This weekly Torah portion that will be read in synagogues worldwide this Sat., Feb. 16, ends by informing the reader that "All the utensils of the Mishkan [the mobile tent sanctuary or tabernacle that the Israelites were instructed to build]... and all its pegs, and all the pegs of the court, shall be [made] of copper" (Exodus 27:19).
Would copper pegs be adequately strong to withstand powerful desert storms? Why not pegs of iron that would stand a better chance?
Our answer to this question might be found in Ch. 20:21-22, that describe the required fashion for making an altar of stone for God; it cannot be built "of hewn stones" lest chiseling these stones was done with an iron instrument, and a chisel upon the altar would "profane it".
A chisel made of iron would symbolize instruments of war but the altar stones could not tolerate this thought as it would contradict the Torah's injunction (in Deuteronomy 27:5): "And when you shall build an altar there to the Lord your God, an altar of stones on which you have not used an iron tool," there would be only one option: using non-hewed stones for the altar. It would be a revolting idea that the altar in the service of God through which Man seeks to lengthen his life if only by imbuing it with significance and purpose would be worked on with tools made of iron, a material that shortens life in time of violence or war.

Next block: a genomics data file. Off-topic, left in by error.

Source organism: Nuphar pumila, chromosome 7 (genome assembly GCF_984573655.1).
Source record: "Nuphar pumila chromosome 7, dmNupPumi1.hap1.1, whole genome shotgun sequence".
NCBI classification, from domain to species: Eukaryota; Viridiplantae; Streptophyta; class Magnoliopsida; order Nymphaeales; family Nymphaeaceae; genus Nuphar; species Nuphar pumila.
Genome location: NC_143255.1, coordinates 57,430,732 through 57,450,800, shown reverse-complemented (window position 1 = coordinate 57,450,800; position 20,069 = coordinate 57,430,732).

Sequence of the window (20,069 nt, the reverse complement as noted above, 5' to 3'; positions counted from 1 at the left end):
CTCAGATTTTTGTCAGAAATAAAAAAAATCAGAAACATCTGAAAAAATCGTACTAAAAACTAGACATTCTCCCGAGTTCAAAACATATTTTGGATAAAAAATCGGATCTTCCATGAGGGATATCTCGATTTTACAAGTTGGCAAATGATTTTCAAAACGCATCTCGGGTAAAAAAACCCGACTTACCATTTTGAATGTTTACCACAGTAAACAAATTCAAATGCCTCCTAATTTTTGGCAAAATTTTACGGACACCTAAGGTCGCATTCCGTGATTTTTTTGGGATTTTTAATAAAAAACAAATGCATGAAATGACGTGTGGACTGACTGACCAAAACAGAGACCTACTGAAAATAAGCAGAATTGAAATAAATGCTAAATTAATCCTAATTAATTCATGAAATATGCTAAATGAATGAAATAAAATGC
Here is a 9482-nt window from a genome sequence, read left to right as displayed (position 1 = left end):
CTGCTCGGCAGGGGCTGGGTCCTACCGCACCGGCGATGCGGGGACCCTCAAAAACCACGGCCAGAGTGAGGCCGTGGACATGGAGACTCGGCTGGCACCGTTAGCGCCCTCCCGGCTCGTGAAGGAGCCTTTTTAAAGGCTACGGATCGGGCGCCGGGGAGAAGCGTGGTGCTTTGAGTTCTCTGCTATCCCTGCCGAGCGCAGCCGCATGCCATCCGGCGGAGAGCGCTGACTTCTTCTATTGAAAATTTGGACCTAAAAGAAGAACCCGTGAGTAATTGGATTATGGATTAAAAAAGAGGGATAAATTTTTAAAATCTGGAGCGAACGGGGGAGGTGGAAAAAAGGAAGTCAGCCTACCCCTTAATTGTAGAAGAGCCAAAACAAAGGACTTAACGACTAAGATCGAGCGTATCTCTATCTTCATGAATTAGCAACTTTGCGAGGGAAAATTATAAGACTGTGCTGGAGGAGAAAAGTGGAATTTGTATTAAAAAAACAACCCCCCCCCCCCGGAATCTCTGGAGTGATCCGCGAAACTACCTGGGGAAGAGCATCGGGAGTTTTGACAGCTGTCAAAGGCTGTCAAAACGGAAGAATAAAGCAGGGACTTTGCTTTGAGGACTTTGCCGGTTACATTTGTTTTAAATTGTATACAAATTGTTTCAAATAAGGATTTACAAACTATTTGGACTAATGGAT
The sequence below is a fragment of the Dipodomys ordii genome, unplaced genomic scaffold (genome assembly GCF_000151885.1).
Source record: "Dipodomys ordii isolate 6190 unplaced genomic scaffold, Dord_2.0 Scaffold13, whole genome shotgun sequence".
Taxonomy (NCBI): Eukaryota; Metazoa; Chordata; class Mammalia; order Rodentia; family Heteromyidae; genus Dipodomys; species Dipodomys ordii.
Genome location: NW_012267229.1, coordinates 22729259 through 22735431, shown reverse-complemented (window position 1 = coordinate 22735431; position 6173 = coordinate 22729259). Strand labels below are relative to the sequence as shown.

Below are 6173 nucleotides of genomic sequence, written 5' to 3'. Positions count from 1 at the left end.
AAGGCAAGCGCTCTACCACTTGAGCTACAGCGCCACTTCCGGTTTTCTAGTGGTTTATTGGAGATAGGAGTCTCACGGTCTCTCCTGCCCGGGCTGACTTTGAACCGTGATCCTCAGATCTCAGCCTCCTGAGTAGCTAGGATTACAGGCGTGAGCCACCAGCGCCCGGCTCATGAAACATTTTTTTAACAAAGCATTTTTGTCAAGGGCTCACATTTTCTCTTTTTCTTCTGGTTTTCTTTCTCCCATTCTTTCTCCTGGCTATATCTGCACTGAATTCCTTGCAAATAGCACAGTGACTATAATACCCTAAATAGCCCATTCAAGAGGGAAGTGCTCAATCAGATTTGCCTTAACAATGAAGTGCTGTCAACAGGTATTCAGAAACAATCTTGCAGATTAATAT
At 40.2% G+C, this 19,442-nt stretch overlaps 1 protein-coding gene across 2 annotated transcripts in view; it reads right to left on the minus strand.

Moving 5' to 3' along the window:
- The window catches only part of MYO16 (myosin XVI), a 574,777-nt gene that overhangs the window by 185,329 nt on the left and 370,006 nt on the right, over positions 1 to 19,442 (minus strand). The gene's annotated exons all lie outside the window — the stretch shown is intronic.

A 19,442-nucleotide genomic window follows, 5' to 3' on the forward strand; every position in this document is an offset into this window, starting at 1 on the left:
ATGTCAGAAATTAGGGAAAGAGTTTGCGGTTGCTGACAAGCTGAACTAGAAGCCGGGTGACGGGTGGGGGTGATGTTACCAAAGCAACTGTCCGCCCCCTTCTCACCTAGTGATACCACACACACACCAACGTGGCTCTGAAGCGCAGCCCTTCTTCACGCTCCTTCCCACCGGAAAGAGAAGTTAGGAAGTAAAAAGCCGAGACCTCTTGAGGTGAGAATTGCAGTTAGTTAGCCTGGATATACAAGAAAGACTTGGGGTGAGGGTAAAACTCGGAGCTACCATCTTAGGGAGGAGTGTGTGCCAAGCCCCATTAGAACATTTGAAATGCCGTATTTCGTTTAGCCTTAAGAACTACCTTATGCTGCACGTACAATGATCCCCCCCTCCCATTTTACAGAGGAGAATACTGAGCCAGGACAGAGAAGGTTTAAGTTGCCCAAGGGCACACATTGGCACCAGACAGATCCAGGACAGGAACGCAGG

Indeed, the prophetic reading that follows this weekly Torah reading informs us that when King Solomon had his Jerusalem Temple built the chiseling of the "huge blocks of choice stone" was done at the place of their being quarried far from the Temple's site (1K 5:31). The Bible also informs us that God disqualified King David from building the Temple himself because he "shed so much blood."
The message herein is unmistakable. The religion of Israel -- though not pacifistic and upholding the responsibility for self-defense -- must not otherwise be used for inciting for the injury or for hurting anyone, whether physically or socially (by discrimination, denial of essential human rights, or murder perpetrated even through public humiliation of another fellow).
Engaging in such activities would contradict God's word.
Indeed, even the holy ark designated as the abode of the two tablets of the Law would only be made of acadia wood, a tree that does not yield edible fruit. Why waste good fruit tree wood on God's holy ark?
In other words, before you donate to your synagogue, church, mosque or temple, donate first from your fruit to the welfare of people in need; God has no interest in an ark that could potentially deprive a poor man from fruit yielded by a tree that was cut down to provide the needed wood for the Tabernacle.